French authorities are investigating accusations that government ministers and others dined in secret at luxury restaurants and clubs in violation of Covid-19 restrictions.
The Paris prosecutor’s office said an investigation was opened Sunday into possible charges of endangerment and undeclared labour, adding that it was seeking to identify the organisers and participants of the alleged gatherings.
The probe followed an undercover report aired on French TV network M6 over the weekend of luxury restaurants in affluent parts of Paris opening their back doors to “privileged” diners in breach of lockdown restrictions. The report included an interview with an unidentified man who claimed he had eaten in two or three clandestine restaurants “with a certain number of ministers”.
French Interior Minister Gérald Darmanin immediately ordered an investigation, saying gatherings in restaurants that break restrictions are “totally unacceptable”.
"There are not two types of citizens – those who have the right to party and those who do not," he said.
Government members have denied knowledge of such wrongdoing.
Restaurants have been closed in France since October to slow the spread of Covid-19 with the lockdown measures tightening last month due to a sharp rise in cases.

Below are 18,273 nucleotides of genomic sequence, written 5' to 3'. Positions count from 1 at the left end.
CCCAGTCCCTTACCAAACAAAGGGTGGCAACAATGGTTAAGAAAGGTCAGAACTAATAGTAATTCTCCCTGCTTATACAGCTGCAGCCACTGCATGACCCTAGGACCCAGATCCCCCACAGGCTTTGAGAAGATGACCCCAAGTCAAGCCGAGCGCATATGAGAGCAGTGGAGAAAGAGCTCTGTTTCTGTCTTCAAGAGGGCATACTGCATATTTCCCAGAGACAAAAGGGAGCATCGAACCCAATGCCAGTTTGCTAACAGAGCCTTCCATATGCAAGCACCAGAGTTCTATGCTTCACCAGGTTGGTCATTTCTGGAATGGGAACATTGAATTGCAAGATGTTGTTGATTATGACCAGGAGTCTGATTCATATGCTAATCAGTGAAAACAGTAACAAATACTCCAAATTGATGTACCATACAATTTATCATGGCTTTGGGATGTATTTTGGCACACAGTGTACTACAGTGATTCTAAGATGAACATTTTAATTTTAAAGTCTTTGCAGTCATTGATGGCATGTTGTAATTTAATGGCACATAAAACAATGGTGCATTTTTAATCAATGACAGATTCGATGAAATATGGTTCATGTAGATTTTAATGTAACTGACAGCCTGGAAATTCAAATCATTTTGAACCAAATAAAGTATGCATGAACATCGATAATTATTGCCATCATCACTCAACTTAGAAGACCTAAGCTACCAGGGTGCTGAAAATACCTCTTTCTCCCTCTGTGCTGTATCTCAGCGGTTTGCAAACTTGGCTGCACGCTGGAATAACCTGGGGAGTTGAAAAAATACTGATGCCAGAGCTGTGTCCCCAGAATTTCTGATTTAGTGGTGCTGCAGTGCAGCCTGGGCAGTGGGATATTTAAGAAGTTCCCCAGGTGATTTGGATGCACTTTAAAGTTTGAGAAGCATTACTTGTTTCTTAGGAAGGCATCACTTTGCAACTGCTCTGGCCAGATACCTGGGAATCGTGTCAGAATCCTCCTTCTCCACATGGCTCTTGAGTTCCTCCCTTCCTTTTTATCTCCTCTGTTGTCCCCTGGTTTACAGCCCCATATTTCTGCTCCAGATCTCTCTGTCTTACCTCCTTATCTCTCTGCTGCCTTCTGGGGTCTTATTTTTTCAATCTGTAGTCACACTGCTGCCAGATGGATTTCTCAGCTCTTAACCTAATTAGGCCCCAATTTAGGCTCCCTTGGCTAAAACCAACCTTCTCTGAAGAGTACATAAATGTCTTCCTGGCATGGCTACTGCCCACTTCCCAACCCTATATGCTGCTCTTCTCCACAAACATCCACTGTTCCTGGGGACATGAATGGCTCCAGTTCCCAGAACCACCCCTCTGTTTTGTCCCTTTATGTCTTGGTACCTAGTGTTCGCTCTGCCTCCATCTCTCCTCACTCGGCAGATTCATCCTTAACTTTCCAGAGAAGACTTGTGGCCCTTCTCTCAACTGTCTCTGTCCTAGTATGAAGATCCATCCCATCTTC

The prosecutor’s office on Monday said that the investigation would continue despite reports that the man featured in the documentary had retracted his claim.
A lawyer for Pierre-Jean Chalençon, the owner of the Palais Vivienne who has since been identified by media as the interviewee in the M6 report, said in a a statement sent to AFP late Sunday that his client was only showing "humour" and a "sense of the absurd".
Government spokesman Gabriel Attal said on LCI television Sunday night that authorities have been investigating reports of clandestine parties and restaurants for months and that 200 suspects have been identified who are facing “heavy punishment”.
Ministers “have a duty to be totally irreproachable and exemplary”, said Attal.
Restaurants and other businesses in France that have been forced to close during the health crisis can receive up to €10,000 ($12,000) a month, or compensation equal to 20 percent of their revenue from 2019, capped at €200,000 per month.
But many owners say the money is not enough to make up for lost sales as they have to keep paying rent.
(FRANCE 24 with AFP)